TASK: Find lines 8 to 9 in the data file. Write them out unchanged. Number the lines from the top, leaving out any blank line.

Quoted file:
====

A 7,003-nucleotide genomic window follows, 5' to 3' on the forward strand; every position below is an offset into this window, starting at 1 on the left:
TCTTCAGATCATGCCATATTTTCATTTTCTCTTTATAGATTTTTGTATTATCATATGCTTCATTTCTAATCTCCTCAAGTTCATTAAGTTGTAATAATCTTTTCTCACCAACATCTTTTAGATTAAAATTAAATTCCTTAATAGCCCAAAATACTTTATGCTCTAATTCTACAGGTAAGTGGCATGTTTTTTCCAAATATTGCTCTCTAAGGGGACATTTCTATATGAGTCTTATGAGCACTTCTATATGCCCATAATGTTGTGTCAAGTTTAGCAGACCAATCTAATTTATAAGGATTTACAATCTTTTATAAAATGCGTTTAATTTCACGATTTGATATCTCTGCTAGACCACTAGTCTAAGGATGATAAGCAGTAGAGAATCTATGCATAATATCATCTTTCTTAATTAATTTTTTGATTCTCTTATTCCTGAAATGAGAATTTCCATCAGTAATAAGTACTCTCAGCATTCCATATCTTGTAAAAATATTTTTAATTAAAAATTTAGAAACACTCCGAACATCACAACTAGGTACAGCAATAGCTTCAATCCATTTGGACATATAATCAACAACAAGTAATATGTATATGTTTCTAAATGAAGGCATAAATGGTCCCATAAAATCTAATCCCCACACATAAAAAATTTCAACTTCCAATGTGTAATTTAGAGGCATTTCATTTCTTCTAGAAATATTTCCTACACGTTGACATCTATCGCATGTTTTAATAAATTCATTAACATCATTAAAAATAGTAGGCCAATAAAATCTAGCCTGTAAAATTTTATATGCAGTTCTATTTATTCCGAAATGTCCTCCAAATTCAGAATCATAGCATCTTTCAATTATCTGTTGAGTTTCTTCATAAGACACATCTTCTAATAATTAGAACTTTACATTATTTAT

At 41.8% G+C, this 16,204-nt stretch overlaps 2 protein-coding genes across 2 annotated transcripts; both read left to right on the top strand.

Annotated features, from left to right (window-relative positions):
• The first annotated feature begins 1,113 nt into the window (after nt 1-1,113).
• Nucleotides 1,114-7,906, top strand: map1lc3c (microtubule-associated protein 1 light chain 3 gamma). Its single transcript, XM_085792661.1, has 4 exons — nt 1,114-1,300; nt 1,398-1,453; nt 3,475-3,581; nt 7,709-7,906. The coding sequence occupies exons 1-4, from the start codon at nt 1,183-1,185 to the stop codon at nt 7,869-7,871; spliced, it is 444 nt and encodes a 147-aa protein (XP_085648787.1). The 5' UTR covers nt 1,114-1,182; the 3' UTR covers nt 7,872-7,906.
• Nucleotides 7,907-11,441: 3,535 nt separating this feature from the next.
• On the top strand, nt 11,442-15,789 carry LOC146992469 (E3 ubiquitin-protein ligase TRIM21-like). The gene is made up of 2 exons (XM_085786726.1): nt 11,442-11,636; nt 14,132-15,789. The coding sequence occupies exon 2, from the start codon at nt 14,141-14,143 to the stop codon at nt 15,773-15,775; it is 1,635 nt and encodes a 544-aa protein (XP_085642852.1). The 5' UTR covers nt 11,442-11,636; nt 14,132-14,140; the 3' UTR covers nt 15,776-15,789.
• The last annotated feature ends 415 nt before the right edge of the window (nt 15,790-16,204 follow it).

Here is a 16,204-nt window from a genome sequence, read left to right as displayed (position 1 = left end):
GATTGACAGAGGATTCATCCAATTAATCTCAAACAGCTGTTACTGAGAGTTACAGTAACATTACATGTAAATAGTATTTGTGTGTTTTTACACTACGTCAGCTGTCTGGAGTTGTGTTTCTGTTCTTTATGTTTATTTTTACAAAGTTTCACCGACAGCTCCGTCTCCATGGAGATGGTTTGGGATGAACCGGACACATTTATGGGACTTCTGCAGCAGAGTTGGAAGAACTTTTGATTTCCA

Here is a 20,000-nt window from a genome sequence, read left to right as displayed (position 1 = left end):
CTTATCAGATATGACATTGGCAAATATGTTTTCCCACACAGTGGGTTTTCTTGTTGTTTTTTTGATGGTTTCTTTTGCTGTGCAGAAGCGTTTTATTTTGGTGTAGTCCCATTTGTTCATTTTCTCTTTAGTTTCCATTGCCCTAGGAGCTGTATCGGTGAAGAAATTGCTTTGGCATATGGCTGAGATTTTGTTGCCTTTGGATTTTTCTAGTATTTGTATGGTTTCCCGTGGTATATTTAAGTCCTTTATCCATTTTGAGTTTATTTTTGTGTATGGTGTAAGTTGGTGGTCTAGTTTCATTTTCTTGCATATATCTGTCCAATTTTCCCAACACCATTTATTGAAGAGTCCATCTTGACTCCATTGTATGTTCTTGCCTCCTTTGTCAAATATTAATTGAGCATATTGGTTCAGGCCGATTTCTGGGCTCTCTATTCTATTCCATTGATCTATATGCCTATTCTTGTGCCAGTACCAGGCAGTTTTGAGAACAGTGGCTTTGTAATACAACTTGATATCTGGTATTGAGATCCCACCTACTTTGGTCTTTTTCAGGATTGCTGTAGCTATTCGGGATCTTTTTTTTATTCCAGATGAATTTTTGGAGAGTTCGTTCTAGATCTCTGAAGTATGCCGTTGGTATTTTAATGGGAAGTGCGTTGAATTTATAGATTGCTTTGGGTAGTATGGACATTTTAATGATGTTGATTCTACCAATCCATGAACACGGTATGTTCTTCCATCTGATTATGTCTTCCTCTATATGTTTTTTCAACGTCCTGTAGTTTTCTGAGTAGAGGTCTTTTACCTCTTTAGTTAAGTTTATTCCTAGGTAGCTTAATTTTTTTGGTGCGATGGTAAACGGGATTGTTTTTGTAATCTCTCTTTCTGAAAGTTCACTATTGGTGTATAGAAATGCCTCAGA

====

• On the top strand, nt 11,442-15,789 carry LOC146992469 (E3 ubiquitin-protein ligase TRIM21-like). The gene is made up of 2 exons (XM_085786726.1): nt 11,442-11,636; nt 14,132-15,789. The coding sequence occupies exon 2, from the start codon at nt 14,141-14,143 to the stop codon at nt 15,773-15,775; it is 1,635 nt and encodes a 544-aa protein (XP_085642852.1). The 5' UTR covers nt 11,442-11,636; nt 14,132-14,140; the 3' UTR covers nt 15,776-15,789.
• The last annotated feature ends 415 nt before the right edge of the window (nt 15,790-16,204 follow it).